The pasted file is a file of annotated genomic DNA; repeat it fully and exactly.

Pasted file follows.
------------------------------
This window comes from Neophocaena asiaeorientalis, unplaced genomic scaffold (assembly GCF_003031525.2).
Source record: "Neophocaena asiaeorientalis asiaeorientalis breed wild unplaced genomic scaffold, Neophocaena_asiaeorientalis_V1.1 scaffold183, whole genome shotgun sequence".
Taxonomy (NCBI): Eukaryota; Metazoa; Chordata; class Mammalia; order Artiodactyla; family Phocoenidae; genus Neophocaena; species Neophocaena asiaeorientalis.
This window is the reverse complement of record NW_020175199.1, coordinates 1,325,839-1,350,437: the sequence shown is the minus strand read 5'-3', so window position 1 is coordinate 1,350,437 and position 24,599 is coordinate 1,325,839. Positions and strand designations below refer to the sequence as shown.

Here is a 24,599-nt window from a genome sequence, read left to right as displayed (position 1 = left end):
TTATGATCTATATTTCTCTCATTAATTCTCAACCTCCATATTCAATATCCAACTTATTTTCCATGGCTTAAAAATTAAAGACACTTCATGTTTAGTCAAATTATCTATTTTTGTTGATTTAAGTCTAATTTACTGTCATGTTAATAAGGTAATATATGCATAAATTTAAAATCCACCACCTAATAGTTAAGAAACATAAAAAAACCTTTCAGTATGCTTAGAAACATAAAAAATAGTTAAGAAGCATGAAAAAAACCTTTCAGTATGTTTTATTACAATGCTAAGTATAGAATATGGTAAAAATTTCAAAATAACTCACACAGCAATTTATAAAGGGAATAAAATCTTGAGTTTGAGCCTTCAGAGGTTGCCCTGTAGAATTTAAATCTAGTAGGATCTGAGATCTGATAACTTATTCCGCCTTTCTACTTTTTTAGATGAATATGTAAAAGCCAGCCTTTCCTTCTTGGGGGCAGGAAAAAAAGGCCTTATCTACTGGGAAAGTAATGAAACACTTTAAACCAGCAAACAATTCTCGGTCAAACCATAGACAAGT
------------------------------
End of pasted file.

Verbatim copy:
This window comes from Neophocaena asiaeorientalis, unplaced genomic scaffold (assembly GCF_003031525.2).
Source record: "Neophocaena asiaeorientalis asiaeorientalis breed wild unplaced genomic scaffold, Neophocaena_asiaeorientalis_V1.1 scaffold183, whole genome shotgun sequence".
Taxonomy (NCBI): Eukaryota; Metazoa; Chordata; class Mammalia; order Artiodactyla; family Phocoenidae; genus Neophocaena; species Neophocaena asiaeorientalis.
This window is the reverse complement of record NW_020175199.1, coordinates 1,325,839-1,350,437: the sequence shown is the minus strand read 5'-3', so window position 1 is coordinate 1,350,437 and position 24,599 is coordinate 1,325,839. Positions and strand designations below refer to the sequence as shown.

Here is a 24,599-nt window from a genome sequence, read left to right as displayed (position 1 = left end):
TTATGATCTATATTTCTCTCATTAATTCTCAACCTCCATATTCAATATCCAACTTATTTTCCATGGCTTAAAAATTAAAGACACTTCATGTTTAGTCAAATTATCTATTTTTGTTGATTTAAGTCTAATTTACTGTCATGTTAATAAGGTAATATATGCATAAATTTAAAATCCACCACCTAATAGTTAAGAAACATAAAAAAACCTTTCAGTATGCTTAGAAACATAAAAAATAGTTAAGAAGCATGAAAAAAACCTTTCAGTATGTTTTATTACAATGCTAAGTATAGAATATGGTAAAAATTTCAAAATAACTCACACAGCAATTTATAAAGGGAATAAAATCTTGAGTTTGAGCCTTCAGAGGTTGCCCTGTAGAATTTAAATCTAGTAGGATCTGAGATCTGATAACTTATTCCGCCTTTCTACTTTTTTAGATGAATATGTAAAAGCCAGCCTTTCCTTCTTGGGGGCAGGAAAAAAAGGCCTTATCTACTGGGAAAGTAATGAAACACTTTAAACCAGCAAACAATTCTCGGTCAAACCATAGACAAGT